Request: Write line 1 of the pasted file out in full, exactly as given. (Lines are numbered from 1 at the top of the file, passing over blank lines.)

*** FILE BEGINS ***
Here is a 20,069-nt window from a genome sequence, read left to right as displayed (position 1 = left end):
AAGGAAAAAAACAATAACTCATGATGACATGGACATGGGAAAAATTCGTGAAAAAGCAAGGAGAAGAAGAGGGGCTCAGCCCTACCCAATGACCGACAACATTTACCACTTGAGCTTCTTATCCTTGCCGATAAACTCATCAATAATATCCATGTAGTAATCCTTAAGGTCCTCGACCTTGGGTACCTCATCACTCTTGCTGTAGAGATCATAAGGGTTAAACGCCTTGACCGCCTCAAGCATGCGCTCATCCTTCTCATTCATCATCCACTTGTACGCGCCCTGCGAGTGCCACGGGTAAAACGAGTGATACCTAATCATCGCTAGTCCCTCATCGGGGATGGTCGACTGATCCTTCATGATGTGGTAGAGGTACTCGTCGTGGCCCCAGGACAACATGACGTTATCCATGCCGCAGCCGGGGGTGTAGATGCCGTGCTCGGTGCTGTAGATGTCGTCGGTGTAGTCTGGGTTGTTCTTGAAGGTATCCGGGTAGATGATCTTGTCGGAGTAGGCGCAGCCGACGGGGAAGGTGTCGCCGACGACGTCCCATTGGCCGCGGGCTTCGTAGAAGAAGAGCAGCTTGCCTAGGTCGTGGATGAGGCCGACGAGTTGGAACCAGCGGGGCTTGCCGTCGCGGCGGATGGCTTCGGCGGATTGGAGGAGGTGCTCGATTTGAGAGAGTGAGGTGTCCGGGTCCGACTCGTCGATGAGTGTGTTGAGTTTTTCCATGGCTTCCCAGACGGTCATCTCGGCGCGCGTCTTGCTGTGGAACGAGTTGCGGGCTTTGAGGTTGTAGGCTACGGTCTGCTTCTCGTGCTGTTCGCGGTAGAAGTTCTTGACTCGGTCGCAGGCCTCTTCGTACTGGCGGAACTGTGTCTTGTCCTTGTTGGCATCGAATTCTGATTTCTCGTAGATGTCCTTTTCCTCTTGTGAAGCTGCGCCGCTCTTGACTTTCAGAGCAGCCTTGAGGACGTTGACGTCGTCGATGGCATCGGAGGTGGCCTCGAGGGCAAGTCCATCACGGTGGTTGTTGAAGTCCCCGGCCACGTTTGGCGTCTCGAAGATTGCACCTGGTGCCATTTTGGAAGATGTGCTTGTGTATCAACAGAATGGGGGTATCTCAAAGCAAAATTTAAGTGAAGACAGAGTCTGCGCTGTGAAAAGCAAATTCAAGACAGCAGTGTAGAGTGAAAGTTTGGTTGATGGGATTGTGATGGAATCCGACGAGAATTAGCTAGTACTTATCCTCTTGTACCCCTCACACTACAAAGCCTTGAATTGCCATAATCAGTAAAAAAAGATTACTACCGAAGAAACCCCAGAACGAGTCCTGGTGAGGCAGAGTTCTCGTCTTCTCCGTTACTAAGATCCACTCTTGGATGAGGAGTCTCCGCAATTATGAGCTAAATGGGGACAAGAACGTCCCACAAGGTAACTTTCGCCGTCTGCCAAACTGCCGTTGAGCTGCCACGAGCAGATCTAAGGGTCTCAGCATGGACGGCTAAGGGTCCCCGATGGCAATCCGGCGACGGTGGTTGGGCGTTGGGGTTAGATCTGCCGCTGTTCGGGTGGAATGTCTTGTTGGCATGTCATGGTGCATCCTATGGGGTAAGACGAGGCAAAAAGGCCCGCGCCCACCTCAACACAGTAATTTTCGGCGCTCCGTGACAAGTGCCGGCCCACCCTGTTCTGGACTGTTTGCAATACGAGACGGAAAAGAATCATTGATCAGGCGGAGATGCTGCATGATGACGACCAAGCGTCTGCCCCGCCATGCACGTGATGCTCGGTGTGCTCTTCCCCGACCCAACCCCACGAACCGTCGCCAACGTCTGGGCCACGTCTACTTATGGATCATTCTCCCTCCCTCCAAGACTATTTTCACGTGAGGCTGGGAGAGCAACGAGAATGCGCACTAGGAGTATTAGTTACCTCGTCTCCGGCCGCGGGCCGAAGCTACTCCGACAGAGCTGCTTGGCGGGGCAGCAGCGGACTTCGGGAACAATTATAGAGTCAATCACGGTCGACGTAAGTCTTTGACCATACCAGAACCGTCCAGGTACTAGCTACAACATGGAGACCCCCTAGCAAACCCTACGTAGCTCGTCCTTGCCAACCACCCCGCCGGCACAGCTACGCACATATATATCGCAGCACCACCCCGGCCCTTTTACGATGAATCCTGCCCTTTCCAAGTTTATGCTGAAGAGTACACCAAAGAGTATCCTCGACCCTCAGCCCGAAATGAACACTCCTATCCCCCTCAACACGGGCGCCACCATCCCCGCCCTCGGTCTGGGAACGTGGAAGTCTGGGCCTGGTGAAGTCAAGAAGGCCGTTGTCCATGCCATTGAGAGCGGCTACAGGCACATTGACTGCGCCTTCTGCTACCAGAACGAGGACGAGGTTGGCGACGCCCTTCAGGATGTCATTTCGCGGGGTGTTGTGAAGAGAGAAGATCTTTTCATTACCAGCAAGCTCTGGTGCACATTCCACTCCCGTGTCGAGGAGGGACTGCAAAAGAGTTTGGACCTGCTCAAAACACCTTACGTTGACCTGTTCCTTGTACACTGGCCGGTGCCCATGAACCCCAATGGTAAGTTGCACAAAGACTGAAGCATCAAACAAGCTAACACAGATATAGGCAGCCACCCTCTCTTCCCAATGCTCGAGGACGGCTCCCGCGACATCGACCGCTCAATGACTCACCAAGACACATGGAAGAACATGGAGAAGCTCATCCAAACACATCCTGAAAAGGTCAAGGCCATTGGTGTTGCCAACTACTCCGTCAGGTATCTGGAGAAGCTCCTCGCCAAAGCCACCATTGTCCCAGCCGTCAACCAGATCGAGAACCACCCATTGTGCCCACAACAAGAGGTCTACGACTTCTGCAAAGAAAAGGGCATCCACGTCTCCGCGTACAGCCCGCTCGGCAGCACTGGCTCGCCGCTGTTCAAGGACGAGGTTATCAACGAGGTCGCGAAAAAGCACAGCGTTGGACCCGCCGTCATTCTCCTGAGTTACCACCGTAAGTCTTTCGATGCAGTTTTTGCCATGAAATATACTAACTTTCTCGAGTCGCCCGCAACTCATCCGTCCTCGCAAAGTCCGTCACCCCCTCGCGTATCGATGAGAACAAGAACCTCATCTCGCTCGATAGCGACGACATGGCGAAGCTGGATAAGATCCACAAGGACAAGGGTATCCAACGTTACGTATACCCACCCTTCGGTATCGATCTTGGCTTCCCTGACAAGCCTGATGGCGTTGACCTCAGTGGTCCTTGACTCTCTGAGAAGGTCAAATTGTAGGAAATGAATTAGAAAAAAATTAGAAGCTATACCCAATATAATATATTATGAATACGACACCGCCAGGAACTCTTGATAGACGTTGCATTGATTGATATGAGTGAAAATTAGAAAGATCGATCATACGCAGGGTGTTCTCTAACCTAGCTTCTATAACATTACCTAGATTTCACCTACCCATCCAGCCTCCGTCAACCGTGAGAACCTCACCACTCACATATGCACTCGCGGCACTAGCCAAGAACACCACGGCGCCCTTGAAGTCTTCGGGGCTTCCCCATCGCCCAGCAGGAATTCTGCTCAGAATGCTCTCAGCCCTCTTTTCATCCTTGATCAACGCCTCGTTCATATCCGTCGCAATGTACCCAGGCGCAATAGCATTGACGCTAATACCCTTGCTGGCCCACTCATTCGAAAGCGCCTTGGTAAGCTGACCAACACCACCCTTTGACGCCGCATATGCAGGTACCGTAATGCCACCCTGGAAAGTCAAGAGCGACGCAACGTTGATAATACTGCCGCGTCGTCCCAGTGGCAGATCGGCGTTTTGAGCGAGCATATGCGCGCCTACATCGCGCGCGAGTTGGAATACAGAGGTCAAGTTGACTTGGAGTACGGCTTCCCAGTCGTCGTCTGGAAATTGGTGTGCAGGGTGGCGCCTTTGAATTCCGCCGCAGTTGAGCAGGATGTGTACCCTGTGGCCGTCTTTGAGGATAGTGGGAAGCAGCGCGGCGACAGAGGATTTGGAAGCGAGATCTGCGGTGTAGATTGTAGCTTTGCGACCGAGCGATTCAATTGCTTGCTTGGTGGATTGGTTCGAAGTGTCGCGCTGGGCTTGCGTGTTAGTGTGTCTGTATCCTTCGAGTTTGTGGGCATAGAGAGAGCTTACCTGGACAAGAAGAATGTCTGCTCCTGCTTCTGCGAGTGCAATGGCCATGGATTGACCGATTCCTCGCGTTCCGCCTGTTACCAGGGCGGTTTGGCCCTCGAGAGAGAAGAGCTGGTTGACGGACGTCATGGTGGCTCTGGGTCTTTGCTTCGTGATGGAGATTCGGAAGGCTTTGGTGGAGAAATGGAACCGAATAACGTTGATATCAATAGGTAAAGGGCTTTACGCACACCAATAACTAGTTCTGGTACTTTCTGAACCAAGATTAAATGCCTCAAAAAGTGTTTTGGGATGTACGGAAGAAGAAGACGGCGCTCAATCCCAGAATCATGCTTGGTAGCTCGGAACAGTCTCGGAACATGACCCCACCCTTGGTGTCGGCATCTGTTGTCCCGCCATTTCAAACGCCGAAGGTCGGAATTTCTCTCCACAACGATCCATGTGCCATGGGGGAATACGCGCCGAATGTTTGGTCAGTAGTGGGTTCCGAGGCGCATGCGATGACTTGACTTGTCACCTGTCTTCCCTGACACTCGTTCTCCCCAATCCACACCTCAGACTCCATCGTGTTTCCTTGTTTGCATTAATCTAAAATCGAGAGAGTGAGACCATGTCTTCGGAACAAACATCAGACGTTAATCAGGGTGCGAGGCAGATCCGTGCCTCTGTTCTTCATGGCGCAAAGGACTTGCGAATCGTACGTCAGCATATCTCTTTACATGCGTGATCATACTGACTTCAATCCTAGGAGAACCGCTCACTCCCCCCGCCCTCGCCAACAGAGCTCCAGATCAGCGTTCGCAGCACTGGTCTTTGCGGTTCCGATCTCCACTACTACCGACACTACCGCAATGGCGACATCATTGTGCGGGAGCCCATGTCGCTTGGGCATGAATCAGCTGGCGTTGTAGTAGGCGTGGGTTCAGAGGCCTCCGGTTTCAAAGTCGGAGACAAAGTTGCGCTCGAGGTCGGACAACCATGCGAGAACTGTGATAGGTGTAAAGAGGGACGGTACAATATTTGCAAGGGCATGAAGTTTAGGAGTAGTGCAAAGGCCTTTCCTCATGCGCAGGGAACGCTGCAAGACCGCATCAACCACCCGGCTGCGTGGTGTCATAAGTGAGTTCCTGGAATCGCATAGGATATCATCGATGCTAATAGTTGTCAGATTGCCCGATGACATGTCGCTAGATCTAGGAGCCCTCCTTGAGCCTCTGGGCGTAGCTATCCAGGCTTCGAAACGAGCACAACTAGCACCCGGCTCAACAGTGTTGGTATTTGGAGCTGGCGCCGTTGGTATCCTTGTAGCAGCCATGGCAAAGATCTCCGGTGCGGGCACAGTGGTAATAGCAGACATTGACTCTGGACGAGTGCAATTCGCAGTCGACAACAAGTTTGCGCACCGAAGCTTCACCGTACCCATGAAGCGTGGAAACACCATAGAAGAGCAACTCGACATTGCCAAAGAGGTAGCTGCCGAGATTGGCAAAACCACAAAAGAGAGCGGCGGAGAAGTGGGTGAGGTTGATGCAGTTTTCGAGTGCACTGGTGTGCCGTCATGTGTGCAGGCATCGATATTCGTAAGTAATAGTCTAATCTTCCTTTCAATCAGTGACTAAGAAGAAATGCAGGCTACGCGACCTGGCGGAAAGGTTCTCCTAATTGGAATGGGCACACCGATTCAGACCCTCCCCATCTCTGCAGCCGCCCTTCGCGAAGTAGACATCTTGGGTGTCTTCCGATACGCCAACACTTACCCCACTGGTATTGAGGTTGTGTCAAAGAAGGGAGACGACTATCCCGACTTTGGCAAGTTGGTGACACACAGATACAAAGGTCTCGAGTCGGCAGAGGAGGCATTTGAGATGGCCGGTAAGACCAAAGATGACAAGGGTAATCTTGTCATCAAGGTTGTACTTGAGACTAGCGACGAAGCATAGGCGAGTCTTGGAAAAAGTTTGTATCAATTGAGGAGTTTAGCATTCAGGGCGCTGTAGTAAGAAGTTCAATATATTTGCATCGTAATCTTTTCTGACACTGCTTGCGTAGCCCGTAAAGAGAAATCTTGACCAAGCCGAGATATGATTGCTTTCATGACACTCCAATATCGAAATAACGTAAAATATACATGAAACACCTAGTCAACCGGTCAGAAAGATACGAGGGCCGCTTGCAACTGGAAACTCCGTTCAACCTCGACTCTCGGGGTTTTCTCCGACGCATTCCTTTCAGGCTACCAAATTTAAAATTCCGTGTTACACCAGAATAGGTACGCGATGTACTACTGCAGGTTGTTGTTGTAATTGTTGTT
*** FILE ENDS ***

Here is a 20,069-nt window from a genome sequence, read left to right as displayed (position 1 = left end):